2020-01-10T17:32:41-08:00January 10th, 2020|mayflowercapital blog|Comments Off on Payroll Report Shows Shrinking Economy

Huge Increase in Jobs: Are Bonds Doomed?

   Today’s monthly BLS employment report had a huge surprise 266k increase in jobs. Normally this would be inflationary, thus ruining the value of bonds. Yet the yield on the ten year Treasury rose only 3 basis points (that’s 3/100ths of a percent) to 1.83%. Gold went down 1%, indicating the market doesn’t believe the jobs increase is inflationary.     The key to inflation is when banks lend money that increases the money supply, causing inflation. (Also it can be caused by the central bank monetizing the debt, which is not the case right now, although it could be in future decades. QE as done by most countries is not true “spendable” debt monetization.) To lend money the bank examines

2019-12-06T09:03:40-08:00December 6th, 2019|mayflowercapital blog|Comments Off on Huge Increase in Jobs: Are Bonds Doomed?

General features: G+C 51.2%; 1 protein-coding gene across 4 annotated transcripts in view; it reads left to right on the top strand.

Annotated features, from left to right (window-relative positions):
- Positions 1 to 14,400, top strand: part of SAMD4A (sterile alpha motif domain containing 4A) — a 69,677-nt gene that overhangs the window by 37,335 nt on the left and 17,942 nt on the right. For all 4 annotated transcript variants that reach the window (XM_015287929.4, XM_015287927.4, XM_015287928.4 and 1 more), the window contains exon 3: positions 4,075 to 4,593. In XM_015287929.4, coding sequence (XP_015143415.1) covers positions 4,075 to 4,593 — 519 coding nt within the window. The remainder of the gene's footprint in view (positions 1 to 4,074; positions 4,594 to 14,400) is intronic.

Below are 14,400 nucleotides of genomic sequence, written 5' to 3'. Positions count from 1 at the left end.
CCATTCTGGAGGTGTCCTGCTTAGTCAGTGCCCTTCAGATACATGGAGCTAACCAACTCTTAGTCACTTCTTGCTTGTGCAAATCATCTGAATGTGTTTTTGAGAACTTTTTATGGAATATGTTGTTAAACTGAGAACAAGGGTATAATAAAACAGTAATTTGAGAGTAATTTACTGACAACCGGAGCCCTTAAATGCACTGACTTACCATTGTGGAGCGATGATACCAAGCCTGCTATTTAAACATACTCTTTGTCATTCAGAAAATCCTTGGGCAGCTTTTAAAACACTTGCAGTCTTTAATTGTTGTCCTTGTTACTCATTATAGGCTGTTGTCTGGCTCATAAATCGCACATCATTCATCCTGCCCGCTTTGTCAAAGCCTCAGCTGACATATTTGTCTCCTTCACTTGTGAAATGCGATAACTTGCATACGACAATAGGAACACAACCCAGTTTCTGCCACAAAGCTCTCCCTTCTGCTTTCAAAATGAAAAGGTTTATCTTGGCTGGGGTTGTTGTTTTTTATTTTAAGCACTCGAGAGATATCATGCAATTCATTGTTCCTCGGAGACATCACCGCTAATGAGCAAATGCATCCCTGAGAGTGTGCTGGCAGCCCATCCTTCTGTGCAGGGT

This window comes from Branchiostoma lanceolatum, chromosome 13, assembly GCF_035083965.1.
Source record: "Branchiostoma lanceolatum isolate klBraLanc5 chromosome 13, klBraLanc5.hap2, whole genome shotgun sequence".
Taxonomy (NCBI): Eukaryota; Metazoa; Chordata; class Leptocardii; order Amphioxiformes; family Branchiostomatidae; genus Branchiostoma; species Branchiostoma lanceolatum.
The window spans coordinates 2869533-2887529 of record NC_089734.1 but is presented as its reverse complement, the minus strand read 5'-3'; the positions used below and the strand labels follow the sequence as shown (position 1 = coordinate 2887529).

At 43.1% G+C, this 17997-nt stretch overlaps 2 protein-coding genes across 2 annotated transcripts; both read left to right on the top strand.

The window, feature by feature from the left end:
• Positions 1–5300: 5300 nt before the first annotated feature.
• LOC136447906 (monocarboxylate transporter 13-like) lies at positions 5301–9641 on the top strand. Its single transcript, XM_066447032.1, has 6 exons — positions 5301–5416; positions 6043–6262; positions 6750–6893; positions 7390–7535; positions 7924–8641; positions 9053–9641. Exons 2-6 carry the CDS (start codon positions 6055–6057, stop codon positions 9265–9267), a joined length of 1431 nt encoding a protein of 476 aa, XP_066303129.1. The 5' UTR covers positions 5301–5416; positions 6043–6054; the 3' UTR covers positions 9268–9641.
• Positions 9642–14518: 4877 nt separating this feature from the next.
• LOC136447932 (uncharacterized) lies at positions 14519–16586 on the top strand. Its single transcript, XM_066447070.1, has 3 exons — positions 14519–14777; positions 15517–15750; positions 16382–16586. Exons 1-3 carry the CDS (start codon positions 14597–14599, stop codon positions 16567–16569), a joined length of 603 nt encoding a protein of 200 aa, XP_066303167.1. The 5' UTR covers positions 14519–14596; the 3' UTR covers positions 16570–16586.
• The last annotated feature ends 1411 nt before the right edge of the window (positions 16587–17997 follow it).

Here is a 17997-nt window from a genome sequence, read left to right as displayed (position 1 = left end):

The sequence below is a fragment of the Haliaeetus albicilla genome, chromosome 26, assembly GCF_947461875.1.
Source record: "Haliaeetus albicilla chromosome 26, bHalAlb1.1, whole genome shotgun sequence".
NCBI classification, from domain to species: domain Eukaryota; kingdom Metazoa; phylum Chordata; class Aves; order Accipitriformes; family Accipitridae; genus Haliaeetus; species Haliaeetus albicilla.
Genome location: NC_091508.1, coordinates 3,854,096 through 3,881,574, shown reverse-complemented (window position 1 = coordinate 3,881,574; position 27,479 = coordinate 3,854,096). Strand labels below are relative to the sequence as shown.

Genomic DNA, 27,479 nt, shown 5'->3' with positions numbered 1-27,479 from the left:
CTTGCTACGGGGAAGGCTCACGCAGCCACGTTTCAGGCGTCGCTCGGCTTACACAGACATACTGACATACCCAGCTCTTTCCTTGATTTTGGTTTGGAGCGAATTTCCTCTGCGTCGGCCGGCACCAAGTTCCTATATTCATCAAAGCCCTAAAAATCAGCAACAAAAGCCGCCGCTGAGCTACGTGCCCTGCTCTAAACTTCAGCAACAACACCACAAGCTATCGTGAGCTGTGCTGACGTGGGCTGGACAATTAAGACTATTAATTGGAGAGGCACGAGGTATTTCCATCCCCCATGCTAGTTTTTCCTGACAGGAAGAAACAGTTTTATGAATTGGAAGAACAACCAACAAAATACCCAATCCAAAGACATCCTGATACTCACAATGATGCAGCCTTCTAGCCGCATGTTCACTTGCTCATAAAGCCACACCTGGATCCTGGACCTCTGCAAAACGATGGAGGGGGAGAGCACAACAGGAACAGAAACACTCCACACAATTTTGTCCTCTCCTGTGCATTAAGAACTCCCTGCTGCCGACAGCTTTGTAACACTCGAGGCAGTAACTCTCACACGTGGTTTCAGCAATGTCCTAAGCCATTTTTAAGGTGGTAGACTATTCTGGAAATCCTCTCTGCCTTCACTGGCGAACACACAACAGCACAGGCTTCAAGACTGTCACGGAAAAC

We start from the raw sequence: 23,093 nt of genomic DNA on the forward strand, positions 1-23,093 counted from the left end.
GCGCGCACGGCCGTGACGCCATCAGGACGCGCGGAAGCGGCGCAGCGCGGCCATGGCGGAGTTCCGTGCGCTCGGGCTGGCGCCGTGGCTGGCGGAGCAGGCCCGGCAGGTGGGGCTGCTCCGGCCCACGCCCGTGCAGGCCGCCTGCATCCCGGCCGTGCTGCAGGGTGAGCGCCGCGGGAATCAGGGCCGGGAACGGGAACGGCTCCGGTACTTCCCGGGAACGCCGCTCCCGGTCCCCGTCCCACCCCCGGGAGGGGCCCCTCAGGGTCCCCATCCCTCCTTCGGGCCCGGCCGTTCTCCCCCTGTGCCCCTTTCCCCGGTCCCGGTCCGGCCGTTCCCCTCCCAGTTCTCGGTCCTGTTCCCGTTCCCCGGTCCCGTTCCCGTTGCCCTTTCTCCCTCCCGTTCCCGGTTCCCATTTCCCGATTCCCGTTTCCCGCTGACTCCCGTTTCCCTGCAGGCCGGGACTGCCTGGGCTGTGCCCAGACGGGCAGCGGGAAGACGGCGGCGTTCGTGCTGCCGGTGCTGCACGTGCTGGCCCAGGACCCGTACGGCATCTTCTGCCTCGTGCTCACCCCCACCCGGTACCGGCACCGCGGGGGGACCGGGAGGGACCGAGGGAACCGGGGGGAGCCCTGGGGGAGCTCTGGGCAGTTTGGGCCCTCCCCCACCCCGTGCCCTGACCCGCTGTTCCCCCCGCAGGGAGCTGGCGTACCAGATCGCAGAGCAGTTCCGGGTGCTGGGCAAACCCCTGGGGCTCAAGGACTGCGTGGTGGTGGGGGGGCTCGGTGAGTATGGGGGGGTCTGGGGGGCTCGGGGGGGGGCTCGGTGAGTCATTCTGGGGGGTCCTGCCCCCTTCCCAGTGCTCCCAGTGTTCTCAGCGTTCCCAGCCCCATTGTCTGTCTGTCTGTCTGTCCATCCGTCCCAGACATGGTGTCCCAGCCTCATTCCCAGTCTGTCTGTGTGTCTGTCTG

No Inflation in the Employment Report

     The BLS Payroll Report was issued today showing 136,000 new jobs. Of this perhaps 100,000 are needed for population increase, thus the real net gain was about 36,000 which is almost nothing out of a work force (total seeking or holding jobs) of 160 million. Job growth is not occurring in prime aged males, thus risk that growth is in low paid jobs held by other groups; growth of low wage jobs not inflationary at this point because these job increases mostly went to high school drop outs. The least skilled sector of society have many problems like no reserves, no 24 month job history, bad credit, etc. so they can’t qualify for an A paper loan that increases

2019-10-04T08:57:06-07:00October 4th, 2019|mayflowercapital blog|Comments Off on No Inflation in the Employment Report

Will Bonds Perform the Same as in the 1970’s Inflation Era?